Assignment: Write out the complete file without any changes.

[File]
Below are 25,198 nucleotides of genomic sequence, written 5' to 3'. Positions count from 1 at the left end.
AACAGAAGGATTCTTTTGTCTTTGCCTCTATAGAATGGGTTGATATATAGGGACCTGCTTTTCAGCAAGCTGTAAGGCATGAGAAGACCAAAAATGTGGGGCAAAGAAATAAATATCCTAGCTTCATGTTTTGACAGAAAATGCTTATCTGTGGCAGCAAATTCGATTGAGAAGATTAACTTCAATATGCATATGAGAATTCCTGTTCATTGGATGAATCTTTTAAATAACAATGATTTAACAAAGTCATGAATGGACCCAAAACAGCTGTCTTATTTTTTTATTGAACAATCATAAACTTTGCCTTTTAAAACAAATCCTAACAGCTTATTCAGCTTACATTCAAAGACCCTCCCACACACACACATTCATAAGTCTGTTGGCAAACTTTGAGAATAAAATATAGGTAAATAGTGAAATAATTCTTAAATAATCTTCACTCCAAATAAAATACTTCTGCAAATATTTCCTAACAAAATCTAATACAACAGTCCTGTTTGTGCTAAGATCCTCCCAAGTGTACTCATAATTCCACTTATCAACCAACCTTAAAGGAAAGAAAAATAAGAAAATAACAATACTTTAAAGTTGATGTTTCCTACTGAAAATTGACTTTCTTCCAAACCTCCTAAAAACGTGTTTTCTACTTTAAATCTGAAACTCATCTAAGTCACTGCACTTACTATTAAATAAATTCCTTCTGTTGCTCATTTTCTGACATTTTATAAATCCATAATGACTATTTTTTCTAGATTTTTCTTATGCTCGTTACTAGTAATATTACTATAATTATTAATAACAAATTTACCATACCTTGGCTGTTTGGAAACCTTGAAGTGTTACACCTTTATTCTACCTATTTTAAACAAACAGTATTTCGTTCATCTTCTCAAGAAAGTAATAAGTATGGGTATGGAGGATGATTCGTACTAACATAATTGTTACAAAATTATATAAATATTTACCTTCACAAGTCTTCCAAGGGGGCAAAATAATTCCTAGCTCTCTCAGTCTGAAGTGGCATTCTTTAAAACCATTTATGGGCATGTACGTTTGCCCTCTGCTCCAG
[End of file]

Below are 25,198 nucleotides of genomic sequence, written 5' to 3'. Positions count from 1 at the left end.
AACAGAAGGATTCTTTTGTCTTTGCCTCTATAGAATGGGTTGATATATAGGGACCTGCTTTTCAGCAAGCTGTAAGGCATGAGAAGACCAAAAATGTGGGGCAAAGAAATAAATATCCTAGCTTCATGTTTTGACAGAAAATGCTTATCTGTGGCAGCAAATTCGATTGAGAAGATTAACTTCAATATGCATATGAGAATTCCTGTTCATTGGATGAATCTTTTAAATAACAATGATTTAACAAAGTCATGAATGGACCCAAAACAGCTGTCTTATTTTTTTATTGAACAATCATAAACTTTGCCTTTTAAAACAAATCCTAACAGCTTATTCAGCTTACATTCAAAGACCCTCCCACACACACACATTCATAAGTCTGTTGGCAAACTTTGAGAATAAAATATAGGTAAATAGTGAAATAATTCTTAAATAATCTTCACTCCAAATAAAATACTTCTGCAAATATTTCCTAACAAAATCTAATACAACAGTCCTGTTTGTGCTAAGATCCTCCCAAGTGTACTCATAATTCCACTTATCAACCAACCTTAAAGGAAAGAAAAATAAGAAAATAACAATACTTTAAAGTTGATGTTTCCTACTGAAAATTGACTTTCTTCCAAACCTCCTAAAAACGTGTTTTCTACTTTAAATCTGAAACTCATCTAAGTCACTGCACTTACTATTAAATAAATTCCTTCTGTTGCTCATTTTCTGACATTTTATAAATCCATAATGACTATTTTTTCTAGATTTTTCTTATGCTCGTTACTAGTAATATTACTATAATTATTAATAACAAATTTACCATACCTTGGCTGTTTGGAAACCTTGAAGTGTTACACCTTTATTCTACCTATTTTAAACAAACAGTATTTCGTTCATCTTCTCAAGAAAGTAATAAGTATGGGTATGGAGGATGATTCGTACTAACATAATTGTTACAAAATTATATAAATATTTACCTTCACAAGTCTTCCAAGGGGGCAAAATAATTCCTAGCTCTCTCAGTCTGAAGTGGCATTCTTTAAAACCATTTATGGGCATGTACGTTTGCCCTCTGCTCCAG